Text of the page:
Just days after announcing the DARPA Robotics Contest the DARPA website is reporting that Boston Dynamics has been selected as a "sole source" to develop and build the humanoid robots for the contest. Boston Dynamics will build 8 identical humanoids, which will be based on PETMAN. IEEE Spectrum has the full story here.
The Pentagon’s research and development agency has announced a contest to develop ground robotic capabilities to execute complex tasks in dangerous, degraded, human-engineered environments. The program will focus on robots that can utilize available human tools, ranging from hand tools to vehicles.The DARPA Robotics Challenge will consist of three key events – a Virtual Disaster Challenge, and two (2) Disaster Response Challenges. Participation in the Virtual Disaster Challenge is required only for teams working exclusively on control software development. The agency has not yet announced how much it intends to spend on the program or the size of the prize but previous contest awarded two million dollars for the top prize with one million dollars for the runner up. The full contest details and registration can be found here.
The Massachusetts Institute of Technology (MIT) is leading an ambitious new project to reinvent how robots are designed and produced. Funded by a $10 million grant from the National Science Foundation (NSF), the project will aim to develop a desktop technology that would make it possible for the average person to design, customize and print a specialized robot in a matter of hours.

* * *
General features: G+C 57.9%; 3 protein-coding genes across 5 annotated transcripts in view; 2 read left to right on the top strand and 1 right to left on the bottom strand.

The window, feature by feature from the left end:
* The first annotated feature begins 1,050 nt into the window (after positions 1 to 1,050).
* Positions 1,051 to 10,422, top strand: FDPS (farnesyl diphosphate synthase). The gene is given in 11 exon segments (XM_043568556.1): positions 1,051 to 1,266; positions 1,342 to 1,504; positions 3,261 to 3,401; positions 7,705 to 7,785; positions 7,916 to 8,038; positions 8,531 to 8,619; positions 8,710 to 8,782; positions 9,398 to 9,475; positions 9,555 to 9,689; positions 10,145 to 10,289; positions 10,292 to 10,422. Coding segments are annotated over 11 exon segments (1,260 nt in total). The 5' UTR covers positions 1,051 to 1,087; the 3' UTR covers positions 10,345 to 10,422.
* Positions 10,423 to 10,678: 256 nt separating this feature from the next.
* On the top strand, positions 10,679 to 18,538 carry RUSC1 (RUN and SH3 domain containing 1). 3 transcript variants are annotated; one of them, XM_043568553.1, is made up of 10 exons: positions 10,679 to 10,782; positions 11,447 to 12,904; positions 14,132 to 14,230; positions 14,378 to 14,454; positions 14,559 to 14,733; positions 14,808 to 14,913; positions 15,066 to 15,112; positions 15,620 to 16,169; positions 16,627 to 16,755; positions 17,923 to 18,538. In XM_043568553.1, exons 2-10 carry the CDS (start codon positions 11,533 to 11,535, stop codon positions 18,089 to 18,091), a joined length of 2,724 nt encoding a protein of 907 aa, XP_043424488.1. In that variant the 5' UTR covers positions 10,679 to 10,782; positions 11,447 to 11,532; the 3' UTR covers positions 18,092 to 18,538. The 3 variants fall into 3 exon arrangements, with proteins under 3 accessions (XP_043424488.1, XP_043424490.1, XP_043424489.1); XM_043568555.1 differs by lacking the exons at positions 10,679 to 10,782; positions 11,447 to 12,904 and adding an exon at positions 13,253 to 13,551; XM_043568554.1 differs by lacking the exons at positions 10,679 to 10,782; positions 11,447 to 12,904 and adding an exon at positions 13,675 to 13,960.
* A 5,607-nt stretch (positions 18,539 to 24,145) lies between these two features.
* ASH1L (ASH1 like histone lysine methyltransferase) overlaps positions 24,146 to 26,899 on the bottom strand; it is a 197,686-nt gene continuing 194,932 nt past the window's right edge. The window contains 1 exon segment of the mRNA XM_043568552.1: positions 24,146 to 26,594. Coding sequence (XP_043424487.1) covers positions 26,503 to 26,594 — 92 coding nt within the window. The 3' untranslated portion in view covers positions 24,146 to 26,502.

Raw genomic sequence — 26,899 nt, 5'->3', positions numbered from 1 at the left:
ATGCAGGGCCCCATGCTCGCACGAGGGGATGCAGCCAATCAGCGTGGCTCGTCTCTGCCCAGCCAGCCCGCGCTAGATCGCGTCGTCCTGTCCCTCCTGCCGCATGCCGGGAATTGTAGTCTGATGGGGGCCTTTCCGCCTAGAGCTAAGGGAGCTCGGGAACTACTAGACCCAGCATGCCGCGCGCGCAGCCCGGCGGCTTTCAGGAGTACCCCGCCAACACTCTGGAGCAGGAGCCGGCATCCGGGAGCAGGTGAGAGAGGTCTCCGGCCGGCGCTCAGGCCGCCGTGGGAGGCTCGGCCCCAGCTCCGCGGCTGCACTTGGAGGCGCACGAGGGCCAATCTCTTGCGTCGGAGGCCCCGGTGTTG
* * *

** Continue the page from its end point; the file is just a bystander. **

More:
The project envisions a future desktop technology that prints actual programmable hybrid electro-mechanical devices from simple descriptions on-demand, anywhere, and with performance one would expect from a team of professional engineers, using advanced materials. The project aims to transform manufacturing as dramatically as the personal computer democratized information technology and transformed how we communicate.
Sand Flea is an 11 pound robot that drives like an RC car on flat terrain, but can jump 30 ft into the air to overcome obstacles. That is high enough to jump over a compound wall, onto the roof of a house, up a set of stairs or into a second story window. The robot uses gyro stabilization to stay level during flight, to provide a clear view from the onboard camera, and to ensure a smooth landing. Sand Flea can jump about 25 times on one charge.
Robotic Industries Association (RIA), the industry’s largest trade group representing over 265 companies, has announced the launch of their Certified Robot Integrator Program.
“The new RIA Certified Robot Integrator program began from a simple question: What can the RIA do to help the industry develop more successful robot applications?” said RIA President, Jeff Burnstein. Focus groups were held with leading system integrators and collaborative end users. Users told the RIA that a robot certification program would be useful as a way to help them develop a baseline for the evaluation of robot integrators. System integrators told the RIA this would be a great way for them to benchmark themselves against best industry practices. After more than two years of touring the country to get input from integrators, users, robot suppliers and other interested parties, the program was officially launched in January 2012. “I think there is great excitement about it throughout the industry,” Burnstein explained.
There are three basic parts to the on-site exam and audit:
- Hands-On section
- Expert Response Section: (Participant industry tenure & biography)